Charlie Carter and George Verhagen begin building boats in Milwaukee.
Growing firm moves operations north to Pulaski, Wisconsin.
Cabin cruisers added to offerings.
Switch to fiberglass hull construction.
Miramar Marine of Texas purchases Carver.
New plant opens in North Carolina to make Carver, Californian brand boats.
Irwin Jacobs takes control of bankrupt Miramar; North Carolina plant closes.
New Voyager model signals shift to focus on luxury yachts.
Company lays off more than one-third of its workforce of 1,400 as sales plunge.
Firm buys manufacturing facility in Fano, Italy, to build Nuvari Yachts; ultra-luxurious Marquis line debuts.
Sales and distribution agreement signed with Dominator of Italy.

In 2003 falling interest rates and a federal tax cut for boats that included living quarters helped fuel another surge in sales, and during the summer the firm added 200 additional workers in Pulaski. To keep up with demand many staffers were putting in 50- and 60-hour weeks.


During the year Carver also introduced its most luxurious yacht to date, the first entry in the new Marquis line. The styling of the 59-foot Wisconsin-made boat was the work of Nuvolari & Lenard, with Donald L. Blount called on for hull line and performance features, and Wards Marine Electric handling electronics, control, and navigational systems. A year later, an even more luxurious 65-foot Marquis model was added.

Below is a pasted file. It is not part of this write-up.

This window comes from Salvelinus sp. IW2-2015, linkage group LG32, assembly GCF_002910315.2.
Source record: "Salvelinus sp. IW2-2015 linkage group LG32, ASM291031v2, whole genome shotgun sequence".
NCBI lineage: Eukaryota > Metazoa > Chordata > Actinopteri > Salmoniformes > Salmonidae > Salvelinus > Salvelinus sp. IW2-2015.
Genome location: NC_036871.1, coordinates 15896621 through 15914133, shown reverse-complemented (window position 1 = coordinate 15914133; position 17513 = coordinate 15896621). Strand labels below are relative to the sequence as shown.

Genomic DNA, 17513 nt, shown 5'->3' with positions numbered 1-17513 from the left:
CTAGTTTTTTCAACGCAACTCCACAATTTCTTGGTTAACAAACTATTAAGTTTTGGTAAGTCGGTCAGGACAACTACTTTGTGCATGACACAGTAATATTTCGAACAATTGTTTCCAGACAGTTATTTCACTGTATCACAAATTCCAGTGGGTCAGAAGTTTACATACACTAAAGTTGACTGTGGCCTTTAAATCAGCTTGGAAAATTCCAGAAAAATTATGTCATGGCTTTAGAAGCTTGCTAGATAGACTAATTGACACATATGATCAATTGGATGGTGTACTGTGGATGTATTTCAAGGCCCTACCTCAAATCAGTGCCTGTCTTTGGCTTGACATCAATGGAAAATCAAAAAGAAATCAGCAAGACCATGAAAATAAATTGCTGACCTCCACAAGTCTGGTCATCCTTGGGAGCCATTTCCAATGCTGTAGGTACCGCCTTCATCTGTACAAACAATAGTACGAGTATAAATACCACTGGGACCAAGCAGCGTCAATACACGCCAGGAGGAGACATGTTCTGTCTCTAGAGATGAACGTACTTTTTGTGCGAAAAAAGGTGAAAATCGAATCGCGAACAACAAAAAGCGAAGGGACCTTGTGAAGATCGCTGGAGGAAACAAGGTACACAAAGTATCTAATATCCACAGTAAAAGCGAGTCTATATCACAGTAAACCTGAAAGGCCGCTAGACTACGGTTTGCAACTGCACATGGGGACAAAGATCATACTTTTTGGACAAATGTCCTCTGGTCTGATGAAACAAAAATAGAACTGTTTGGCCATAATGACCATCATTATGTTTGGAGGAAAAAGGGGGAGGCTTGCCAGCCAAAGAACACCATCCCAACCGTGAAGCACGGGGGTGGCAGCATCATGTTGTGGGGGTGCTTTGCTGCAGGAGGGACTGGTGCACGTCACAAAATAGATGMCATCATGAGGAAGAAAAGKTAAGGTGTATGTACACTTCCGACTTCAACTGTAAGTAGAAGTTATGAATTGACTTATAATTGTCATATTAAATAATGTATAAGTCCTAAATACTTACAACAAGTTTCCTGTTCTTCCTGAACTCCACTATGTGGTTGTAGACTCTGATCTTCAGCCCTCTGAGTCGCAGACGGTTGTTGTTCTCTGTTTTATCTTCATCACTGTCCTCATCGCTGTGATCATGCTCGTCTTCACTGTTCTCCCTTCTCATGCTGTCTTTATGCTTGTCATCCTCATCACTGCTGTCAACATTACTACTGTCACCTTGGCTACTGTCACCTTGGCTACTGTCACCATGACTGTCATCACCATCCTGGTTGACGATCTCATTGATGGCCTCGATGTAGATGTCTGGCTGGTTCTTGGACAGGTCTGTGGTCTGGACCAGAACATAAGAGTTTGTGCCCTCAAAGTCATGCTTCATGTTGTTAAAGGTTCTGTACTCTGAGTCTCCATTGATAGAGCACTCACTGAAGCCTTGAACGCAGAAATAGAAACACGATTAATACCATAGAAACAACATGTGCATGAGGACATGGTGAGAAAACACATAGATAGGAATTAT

In 2005 Carver signed a sales and distribution agreement with Dominator, with whom it would partner to build a new global line of 62- to 90-foot Italian-made yachts. Dominator would finish boats for European tastes and distribute them in that region, while Carver would handle North and South American distribution for the 6268 foot Nuvari line and offer larger models under the Marquis name.

By 2007 the firm employed 1,200 and its Pulaski manufacturing facility had been expanded to 800,000 square feet. Carver Yachts, and their more luxurious Marquis sisters, came with such standard features as SeaKey, a Global Positioning System-based tracking device, Sirius Satellite Radio, and the Carver Docking System, which used bow and stern thrusters and a wireless remote control to position a boat at the dock.

In just over half a century, Carver Boat Corp. LLC had established itself as one of the premier manufacturers of motor yachts in the United States. The firms partnership with Italian designers and boatmakers gave its products a distinctive elegance that was closing in on custom-built mega yachts in quality. Backed by the deep pockets of number two U.S. recreational boatmaker Genmar Holdings, its continuing growth and success looked certain.

Frank Uhle


Marquis Yachts; Carver Italia (Italy).


Brunswick Corporation; KCS International, Inc.; Grand Banks Yachts, Ltd.; Azimut-Benetti S.p.A. (Italy); Riviera Marine (Int) Pty Ltd.; Sunseeker Limited Ltd.; Rinker Boat Company; The Talaria Co. LLC; Viking Yacht Co.; Tiara Yachts; Regal Marine Industries, Inc.


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Carver Boat Corporation LLC